How to Deal with Coronavirus (Mis)Information Overload

    24 March 2020

    Information about the coronavirus seems to spread as fast as the virus itself. Sometimes it is just too much information—an overload. Some people even spread misinformation on purpose.

    How can you separate what is true, and what is not?

    Along with facts about the new coronavirus, untrue rumors are spreading through phone texts, social media and other places. For example, in the United States a rumor has been spreading that officials plan to order a nationwide lockdown. Not true. Another rumor claims that people can get tested for the virus by donating their blood. And the U.S. government has sent warning letters to several companies selling products that they claim will cure COVID-19 or protect against the virus.

    Dr. Anthony Fauci, director of the National Institute of Allergy and Infectious Diseases, with Vice President Mike Pence behind him, speaks during a briefing about the coronavirus in the James Brady Press Briefing Room of the White House, March 15, 2020,
    Dr. Anthony Fauci, director of the National Institute of Allergy and Infectious Diseases, with Vice President Mike Pence behind him, speaks during a briefing about the coronavirus in the James Brady Press Briefing Room of the White House, March 15, 2020,

    Such false stories can endanger public health and create fear.

    COVID-19 is the disease caused by the virus. Thousands across the world have been affected by it. In most infected people, COVID-19 produces minor or moderate effects, like an increased temperature and dry cough. Some people might also experience tiredness and pain.

    Most people recover from the sickness within two weeks. But, for older adults and people with other health problems, the disease can be severe, sometimes even deadly.

    How can you separate fact from fiction? How can you know what is true and what is false?

    Here are some ways:

    Check the source

    Human nature makes us more likely to believe things our friends tell us. It is why rumors spread and why misinformation travels on social media. Everyone says they heard it from a friend of a friend, "who knows someone who knows" about an issue.

    Be suspicious of important-sounding information if it does not come from a respected source connected to the issue. Usually dependable sources include government agencies and health departments. Other organizations to trust include national and international public health institutes such as the World Health Organization.

    Some of the most trusted sources of information include research hospitals and public health centers in the United States and other countries, along with the World Health Organization. They provide the latest numbers, advisories and guides on everything from how to clean your home to remove the virus and how to deal with stress the pandemic is causing.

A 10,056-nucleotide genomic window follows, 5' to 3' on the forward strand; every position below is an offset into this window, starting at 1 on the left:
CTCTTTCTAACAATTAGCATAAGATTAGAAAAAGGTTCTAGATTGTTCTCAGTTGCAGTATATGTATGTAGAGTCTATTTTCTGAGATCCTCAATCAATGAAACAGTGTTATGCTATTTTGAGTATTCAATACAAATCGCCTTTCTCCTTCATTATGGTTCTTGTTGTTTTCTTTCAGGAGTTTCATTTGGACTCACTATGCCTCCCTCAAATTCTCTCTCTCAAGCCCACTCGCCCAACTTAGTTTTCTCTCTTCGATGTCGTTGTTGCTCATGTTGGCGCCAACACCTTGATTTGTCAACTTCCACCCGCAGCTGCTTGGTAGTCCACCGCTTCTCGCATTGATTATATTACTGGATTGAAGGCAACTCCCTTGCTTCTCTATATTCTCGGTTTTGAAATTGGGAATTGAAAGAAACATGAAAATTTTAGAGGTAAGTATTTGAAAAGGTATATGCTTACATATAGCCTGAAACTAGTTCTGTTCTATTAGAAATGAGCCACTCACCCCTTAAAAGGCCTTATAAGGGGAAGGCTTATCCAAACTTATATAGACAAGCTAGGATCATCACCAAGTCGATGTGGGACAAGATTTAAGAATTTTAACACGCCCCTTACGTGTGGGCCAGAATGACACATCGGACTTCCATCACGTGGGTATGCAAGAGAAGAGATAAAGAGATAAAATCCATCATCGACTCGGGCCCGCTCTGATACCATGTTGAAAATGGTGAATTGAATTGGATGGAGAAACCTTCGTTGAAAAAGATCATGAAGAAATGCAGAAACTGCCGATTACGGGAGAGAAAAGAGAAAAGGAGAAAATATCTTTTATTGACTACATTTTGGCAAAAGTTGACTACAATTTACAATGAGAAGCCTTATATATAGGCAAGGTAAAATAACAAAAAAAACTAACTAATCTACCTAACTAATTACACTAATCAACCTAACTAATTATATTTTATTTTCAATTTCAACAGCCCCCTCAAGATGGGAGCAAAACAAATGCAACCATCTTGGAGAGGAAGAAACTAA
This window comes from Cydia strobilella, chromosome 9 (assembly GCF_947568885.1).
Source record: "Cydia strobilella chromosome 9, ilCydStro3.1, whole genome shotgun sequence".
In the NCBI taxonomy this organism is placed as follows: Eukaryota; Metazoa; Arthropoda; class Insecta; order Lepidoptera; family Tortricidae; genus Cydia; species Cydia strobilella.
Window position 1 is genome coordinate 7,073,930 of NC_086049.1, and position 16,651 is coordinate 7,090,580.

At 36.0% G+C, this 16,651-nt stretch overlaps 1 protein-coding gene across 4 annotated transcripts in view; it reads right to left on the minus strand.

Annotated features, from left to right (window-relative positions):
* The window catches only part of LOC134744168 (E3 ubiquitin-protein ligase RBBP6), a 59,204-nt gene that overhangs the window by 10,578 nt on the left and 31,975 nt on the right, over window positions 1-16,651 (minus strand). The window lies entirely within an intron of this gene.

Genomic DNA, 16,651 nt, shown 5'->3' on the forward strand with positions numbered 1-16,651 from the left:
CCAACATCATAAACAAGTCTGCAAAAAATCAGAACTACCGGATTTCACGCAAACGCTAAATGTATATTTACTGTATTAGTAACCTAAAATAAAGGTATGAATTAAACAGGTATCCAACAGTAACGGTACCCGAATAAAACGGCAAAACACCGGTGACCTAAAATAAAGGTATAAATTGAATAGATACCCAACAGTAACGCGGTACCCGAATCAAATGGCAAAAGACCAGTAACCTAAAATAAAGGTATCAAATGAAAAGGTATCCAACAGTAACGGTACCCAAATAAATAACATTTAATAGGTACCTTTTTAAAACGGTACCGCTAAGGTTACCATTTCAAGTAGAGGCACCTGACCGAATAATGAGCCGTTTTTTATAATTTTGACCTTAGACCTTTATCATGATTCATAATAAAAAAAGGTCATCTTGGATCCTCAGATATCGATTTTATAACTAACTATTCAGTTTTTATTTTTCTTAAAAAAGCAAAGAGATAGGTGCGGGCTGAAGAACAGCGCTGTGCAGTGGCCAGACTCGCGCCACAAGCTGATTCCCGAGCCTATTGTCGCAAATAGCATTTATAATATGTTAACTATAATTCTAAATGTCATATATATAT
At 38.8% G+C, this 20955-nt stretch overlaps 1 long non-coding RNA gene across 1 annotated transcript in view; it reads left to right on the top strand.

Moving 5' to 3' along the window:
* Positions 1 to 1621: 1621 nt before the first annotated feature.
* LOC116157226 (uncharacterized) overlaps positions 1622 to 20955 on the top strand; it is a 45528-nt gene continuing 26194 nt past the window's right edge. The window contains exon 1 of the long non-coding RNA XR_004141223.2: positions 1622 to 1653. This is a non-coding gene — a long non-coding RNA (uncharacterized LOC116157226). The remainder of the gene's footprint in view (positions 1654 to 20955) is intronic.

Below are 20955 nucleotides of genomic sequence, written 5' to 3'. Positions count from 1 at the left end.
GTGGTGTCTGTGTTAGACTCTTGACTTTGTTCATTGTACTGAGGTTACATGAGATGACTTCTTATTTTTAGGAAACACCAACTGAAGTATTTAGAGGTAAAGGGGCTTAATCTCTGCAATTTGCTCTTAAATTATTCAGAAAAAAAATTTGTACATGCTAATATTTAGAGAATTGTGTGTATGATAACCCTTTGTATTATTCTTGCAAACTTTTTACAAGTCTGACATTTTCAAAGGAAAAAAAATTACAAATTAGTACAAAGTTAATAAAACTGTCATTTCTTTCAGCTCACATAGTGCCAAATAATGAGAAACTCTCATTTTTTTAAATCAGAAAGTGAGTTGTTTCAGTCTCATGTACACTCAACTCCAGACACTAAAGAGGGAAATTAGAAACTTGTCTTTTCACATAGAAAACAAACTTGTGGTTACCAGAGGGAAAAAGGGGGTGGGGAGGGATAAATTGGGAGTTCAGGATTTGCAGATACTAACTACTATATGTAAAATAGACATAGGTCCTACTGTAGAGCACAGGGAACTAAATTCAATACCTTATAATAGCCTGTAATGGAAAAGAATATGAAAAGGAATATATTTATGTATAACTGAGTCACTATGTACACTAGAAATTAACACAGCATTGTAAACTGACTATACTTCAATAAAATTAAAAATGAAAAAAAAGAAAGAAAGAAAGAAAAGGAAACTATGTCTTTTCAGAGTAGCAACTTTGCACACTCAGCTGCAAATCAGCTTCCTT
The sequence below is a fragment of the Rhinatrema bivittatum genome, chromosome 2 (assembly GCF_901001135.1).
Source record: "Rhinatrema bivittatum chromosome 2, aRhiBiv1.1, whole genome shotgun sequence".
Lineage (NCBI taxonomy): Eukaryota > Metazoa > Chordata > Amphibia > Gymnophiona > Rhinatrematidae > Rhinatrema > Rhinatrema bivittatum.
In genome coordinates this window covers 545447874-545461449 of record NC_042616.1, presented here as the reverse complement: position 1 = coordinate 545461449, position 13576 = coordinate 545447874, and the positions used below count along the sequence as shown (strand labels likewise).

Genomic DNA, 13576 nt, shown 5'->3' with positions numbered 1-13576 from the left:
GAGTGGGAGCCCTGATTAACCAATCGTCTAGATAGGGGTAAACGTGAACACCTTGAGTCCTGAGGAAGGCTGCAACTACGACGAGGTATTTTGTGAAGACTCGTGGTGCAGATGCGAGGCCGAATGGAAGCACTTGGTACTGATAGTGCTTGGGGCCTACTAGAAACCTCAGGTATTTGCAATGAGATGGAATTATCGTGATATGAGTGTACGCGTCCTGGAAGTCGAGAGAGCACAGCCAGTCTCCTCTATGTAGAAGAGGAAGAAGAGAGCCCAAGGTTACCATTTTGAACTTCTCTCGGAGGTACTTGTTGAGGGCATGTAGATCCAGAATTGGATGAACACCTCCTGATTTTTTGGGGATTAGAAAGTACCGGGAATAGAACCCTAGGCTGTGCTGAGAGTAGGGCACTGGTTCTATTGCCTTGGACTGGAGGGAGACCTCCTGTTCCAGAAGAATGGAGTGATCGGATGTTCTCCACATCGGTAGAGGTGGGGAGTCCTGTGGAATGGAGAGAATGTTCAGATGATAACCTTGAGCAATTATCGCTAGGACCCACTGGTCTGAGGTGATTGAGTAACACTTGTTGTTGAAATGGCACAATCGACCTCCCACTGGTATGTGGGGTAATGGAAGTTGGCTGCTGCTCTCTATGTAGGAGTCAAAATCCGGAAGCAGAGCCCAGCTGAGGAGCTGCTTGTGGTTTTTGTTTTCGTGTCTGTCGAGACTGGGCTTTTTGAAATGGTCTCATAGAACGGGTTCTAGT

Dr. Jessica Justman is an infectious disease expert at Columbia University. She said just the large amount of information online can be complexing.

    "It's not just misinformation, it's also a lack of good information," Justman said.

    "Go straight to the source. The CDC has been putting out great information."

    Act like a journalist

    John Silva is director of education at the News Literacy Project, a non-profit group in Washington D.C.

    He says anyone searching for true information needs to act a little like a reporter by investigating suspect claims. Be careful of information from unknown or little-known groups or news organizations.

    Also, remember there is a difference between news stories and opinion pieces but both should be supported by evidence or expertise to be dependable.

    Do not immediately repost what you see

    A 2018 Twitter study by Massachusetts Institute of Technology researchers found that false news travels faster than real news — often much faster. That is because these stories often use language designed to create strong emotional reaction. The stories seek to connect with public fears or anger.

    The researchers also found that misinformation spreads quickly because people retweet stories based on headlines. So read the whole story, investigate the source and consider carefully before reposting to prevent the spread of false information.

    Even images can lie

    Pictures are said to be worth a thousand words. But, even photographs and videos can be edited and changed. Even untouched images can be false. For example, old images can be presented as new. Again, it helps to look for the source. Google's reverse image search can help find where a photo came from. For videos, investigate the post source - was it a traditional news organization? The WHO? A university?

    Dr. Ruth Parker is a physician at Emory University School of Medicine in Atlanta. She said Americans must be responsible in spreading information.

    "It's a scary time," Parker said. "We don't want to add fuel to the fire. Good information won't cure us, but it will help to calm us."

    I'm Jonathan Evans.

    Barbara Ortutay and David Klepper reported this story for the Associated Press. Anne Ball adapted it for VOA Learning English. Caty Weaver was the editor.

    How are you finding good information on the coronavirus? We want to hear from you. Write to us in the Comments Section.


    Words in This Story

    rumor – n. information or a story that is passed from person to person but has not been proven true

    text – n. written words or message

    cough – n. a physical condition or illness that causes someone to cough—which is when you force air through your throat with a short loud noise

    fiction – n. a story that is not true

    pandemic – n. an occurrence in which a disease spreads very quickly and affects a large number of people over a wide area or throughout the world

    photograph – n. a picture made by a camera